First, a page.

Ontario Abandoned Places

Documenting Canada's Abandoned Structures

Metal Technologies

Ontario : Woodstock
Location #3708

Location Owner:OAP
Creation Date: 1/1/2012
Last Updated: 6/20/2018

Eureka Foundry And Manufacturing Company Ltd.

The Eureka Planter Company Limited was founded on December 30th, 1904 with a loan of $12,000 (~$225,200 in 2008) from the Corporation of the City of Woodstock. This loan was given to “Purchase a site” and “Erect buildings thereon and to place machinery therein” and was to be paid back over 20 years with 4% interest. The philosophy of the Eureka Planter Company was “Quality First”. The original location of the company is still standing and in use at the corner of Winnett St and Drew St, not too far from the abandoned foundry. The original location was serviced by trains from the adjacent tracks.

The product line at this operation was mainly farming equipment; in 1904 the focus was on potato and corn planters while in 1907 it was on “Horse drawn machines, hand seeders and cultivators, broadcast seeders, hay and stack pucks, hand and compressed air sprayers, Churns, plumbing supplies, and lawn mowers”.

1925 is the year from which things took a swing, this is the year that the Eureka Planter Company purchased Wayne Oil Tank and Pump Company. The Wayne Oil Tank and Pump Company was formed in 1913 on the former site of the Woodstock Amateur Athletics Association Grounds on Tecumseh St and the current site of the abandoned foundry. This company produced pumps for gas stations and did have a small attached rail line, which may still be seen today.

In 1928 the product line was again updated to include boiler stands, sink brackets, “Iron Stone Boat Fronts”, and custom castings (Available in gray iron, aluminum, or semi-steel). The company motto was also changed to something a bit more… forceful: “The Customer Must Be Satisfied”. They also apparently bought two more factory plants on Tecumseh St, but the details behind this are unknown. It could possible be a mistake in the records.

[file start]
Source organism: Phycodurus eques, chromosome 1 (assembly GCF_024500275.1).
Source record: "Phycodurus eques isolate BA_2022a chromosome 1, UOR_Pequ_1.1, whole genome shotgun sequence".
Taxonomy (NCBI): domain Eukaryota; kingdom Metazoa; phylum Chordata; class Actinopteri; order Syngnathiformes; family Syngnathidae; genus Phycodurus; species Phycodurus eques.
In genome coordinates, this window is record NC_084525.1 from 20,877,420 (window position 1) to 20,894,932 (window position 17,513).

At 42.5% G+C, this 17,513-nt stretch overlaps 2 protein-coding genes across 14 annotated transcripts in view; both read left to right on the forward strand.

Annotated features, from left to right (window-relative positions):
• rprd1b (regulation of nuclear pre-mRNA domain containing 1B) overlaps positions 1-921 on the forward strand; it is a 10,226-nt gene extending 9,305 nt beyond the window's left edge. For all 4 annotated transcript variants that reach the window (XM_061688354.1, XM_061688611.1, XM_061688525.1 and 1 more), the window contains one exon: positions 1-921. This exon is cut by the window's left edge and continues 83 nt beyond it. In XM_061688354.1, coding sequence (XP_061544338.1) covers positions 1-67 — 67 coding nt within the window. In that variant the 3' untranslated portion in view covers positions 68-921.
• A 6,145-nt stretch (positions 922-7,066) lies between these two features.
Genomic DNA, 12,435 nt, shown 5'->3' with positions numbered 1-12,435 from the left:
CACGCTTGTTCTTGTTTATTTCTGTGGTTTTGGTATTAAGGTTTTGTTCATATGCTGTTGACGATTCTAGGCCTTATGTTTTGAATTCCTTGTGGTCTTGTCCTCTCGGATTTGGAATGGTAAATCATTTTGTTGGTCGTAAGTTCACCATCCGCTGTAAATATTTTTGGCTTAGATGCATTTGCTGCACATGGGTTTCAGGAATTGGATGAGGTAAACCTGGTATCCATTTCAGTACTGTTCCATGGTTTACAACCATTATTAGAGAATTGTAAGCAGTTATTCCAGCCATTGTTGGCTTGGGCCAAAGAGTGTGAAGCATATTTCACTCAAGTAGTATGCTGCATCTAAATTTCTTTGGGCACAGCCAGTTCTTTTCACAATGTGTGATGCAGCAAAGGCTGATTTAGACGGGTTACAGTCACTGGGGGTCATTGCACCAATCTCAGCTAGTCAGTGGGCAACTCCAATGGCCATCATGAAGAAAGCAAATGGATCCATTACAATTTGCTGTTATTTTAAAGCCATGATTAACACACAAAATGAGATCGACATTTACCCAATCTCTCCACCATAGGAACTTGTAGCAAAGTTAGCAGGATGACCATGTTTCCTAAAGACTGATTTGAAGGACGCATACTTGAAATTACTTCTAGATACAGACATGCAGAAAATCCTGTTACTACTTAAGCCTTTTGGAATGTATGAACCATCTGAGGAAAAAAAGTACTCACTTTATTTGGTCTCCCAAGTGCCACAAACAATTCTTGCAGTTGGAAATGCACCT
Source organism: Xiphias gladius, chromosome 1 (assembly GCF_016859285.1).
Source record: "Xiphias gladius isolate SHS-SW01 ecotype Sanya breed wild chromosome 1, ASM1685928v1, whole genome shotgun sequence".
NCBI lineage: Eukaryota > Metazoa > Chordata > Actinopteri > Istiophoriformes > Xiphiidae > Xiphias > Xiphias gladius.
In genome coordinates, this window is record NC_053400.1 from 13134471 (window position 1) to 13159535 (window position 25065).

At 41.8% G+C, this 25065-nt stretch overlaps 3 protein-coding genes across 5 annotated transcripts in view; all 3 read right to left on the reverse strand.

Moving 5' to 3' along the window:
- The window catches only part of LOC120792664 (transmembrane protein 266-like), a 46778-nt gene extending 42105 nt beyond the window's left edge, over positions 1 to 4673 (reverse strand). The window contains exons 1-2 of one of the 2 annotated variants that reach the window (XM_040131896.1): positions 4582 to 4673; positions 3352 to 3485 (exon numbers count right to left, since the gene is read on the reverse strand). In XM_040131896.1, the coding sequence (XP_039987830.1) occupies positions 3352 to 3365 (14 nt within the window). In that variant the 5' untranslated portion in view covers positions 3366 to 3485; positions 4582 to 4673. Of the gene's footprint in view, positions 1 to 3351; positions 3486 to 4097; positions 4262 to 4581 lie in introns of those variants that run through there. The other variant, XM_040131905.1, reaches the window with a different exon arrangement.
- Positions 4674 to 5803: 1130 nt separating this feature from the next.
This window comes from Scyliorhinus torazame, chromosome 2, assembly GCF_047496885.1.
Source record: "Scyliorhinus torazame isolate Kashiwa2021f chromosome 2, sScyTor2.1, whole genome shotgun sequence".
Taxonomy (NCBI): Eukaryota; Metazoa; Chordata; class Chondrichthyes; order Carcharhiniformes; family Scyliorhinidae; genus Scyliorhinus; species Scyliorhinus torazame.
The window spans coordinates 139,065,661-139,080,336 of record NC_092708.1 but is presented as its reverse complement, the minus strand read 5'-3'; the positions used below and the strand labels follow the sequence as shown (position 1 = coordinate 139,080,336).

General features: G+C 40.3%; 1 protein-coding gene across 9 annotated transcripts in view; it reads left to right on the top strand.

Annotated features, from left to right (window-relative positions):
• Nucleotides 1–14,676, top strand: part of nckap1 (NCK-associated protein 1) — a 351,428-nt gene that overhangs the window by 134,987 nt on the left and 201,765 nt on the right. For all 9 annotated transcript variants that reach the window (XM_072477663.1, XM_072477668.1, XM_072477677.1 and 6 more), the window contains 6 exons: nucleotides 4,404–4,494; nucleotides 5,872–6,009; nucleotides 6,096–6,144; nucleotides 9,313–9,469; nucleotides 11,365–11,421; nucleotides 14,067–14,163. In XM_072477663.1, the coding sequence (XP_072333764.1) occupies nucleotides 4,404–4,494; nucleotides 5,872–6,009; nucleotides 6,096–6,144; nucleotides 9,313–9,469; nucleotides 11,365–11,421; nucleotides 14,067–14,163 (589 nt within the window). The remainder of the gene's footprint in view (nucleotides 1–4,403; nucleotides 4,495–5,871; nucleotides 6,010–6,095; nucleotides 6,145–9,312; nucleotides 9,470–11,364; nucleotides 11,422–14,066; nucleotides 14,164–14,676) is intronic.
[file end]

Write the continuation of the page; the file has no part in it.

The post-war Forties show a great deal of the move to suburbia through the increased production of… lawn mowers. In 1947 they produced the first power lawn mower; it weighed in at a staggering 111 lbs. In 1948 they produced their famous improved power mower “The Canadian Clipper”. Some other mowers produced under the Eureka Brand are the “Special”, “Singer” and “Forest Glen”. They still produced farm equipment like power cultivators, cyclone seeders, lawn sweepers, something called “The Talking Doorbell”, and cast aluminum house markers. At this time the manufacturing plant on the corner of Winnett and Drew (Plant #1) was still in use and the plant on Tecumseh (Plant #2 [possibly #3 as well]) was strictly a foundry.

The Fifties were a period of great change for the company. In 1953 it changed its name from the Eureka Planter Company Limited to the Eureka Foundry and Manufacturing Company. They also shifted their production focus from farm materials to pump motors and washing machine parts. At this time the “long run” of production was 4 tons of iron per hour among 75 employees. In 1954 Eureka Foundry and Manufacturing purchased/ possibly expanded by 50,000 sq ft. This expansion included a lab, pattern making shop, grinding shop, cleaning shop, and inspection shop.

In 1959 the first of many hand changes occurred. The Eureka Foundry and Manufacturing Company was bought by Gunite Foundries of Rockford, Illinois. In 1960 Gunite Foundries was purchased by Kelsey-Hayes, therefore its subsidiary Eureka also came under the Kelsey-Hayes name as the Kelsey-Hayes Eureka Foundry.

Through the rest of the Sixties there is not much on record to note. There were the common union organized strikes and not much else. The main focus of the plant shifted to the production of brake drums and disk brakes. Kelsey-Hayes Eureka Foundry was responsible for a large amount of the North American disk brake requirements. It provided the Chrysler Corporation, American Motors, and International Harvester with their disk brakes. It should be noted that it is unknown how much of this was produced at a different plant in Woodstock that was also under the Kelsey-Hayes name, the Beard's Lane Plant.